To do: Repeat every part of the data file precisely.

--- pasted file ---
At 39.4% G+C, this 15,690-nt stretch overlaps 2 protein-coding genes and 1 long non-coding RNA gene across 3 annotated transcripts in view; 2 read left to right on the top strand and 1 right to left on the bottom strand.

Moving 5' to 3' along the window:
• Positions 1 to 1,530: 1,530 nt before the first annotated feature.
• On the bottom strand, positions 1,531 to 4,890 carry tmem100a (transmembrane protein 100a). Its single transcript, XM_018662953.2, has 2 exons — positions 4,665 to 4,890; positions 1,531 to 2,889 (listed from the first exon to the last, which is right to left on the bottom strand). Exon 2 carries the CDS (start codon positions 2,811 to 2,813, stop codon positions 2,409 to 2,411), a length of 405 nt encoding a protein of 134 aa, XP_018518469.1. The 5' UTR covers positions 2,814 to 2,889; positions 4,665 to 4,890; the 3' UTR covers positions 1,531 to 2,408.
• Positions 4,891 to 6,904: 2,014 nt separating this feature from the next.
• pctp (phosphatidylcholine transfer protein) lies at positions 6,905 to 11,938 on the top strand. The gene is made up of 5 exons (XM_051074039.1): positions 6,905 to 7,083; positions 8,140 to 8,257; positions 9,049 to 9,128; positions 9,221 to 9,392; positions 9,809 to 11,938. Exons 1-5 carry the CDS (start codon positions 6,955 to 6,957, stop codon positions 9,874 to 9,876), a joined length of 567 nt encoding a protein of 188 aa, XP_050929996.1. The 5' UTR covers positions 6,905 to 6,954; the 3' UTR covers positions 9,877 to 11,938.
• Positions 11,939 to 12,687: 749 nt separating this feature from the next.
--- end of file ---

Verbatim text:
At 39.4% G+C, this 15,690-nt stretch overlaps 2 protein-coding genes and 1 long non-coding RNA gene across 3 annotated transcripts in view; 2 read left to right on the top strand and 1 right to left on the bottom strand.

Moving 5' to 3' along the window:
• Positions 1 to 1,530: 1,530 nt before the first annotated feature.
• On the bottom strand, positions 1,531 to 4,890 carry tmem100a (transmembrane protein 100a). Its single transcript, XM_018662953.2, has 2 exons — positions 4,665 to 4,890; positions 1,531 to 2,889 (listed from the first exon to the last, which is right to left on the bottom strand). Exon 2 carries the CDS (start codon positions 2,811 to 2,813, stop codon positions 2,409 to 2,411), a length of 405 nt encoding a protein of 134 aa, XP_018518469.1. The 5' UTR covers positions 2,814 to 2,889; positions 4,665 to 4,890; the 3' UTR covers positions 1,531 to 2,408.
• Positions 4,891 to 6,904: 2,014 nt separating this feature from the next.
• pctp (phosphatidylcholine transfer protein) lies at positions 6,905 to 11,938 on the top strand. The gene is made up of 5 exons (XM_051074039.1): positions 6,905 to 7,083; positions 8,140 to 8,257; positions 9,049 to 9,128; positions 9,221 to 9,392; positions 9,809 to 11,938. Exons 1-5 carry the CDS (start codon positions 6,955 to 6,957, stop codon positions 9,874 to 9,876), a joined length of 567 nt encoding a protein of 188 aa, XP_050929996.1. The 5' UTR covers positions 6,905 to 6,954; the 3' UTR covers positions 9,877 to 11,938.
• Positions 11,939 to 12,687: 749 nt separating this feature from the next.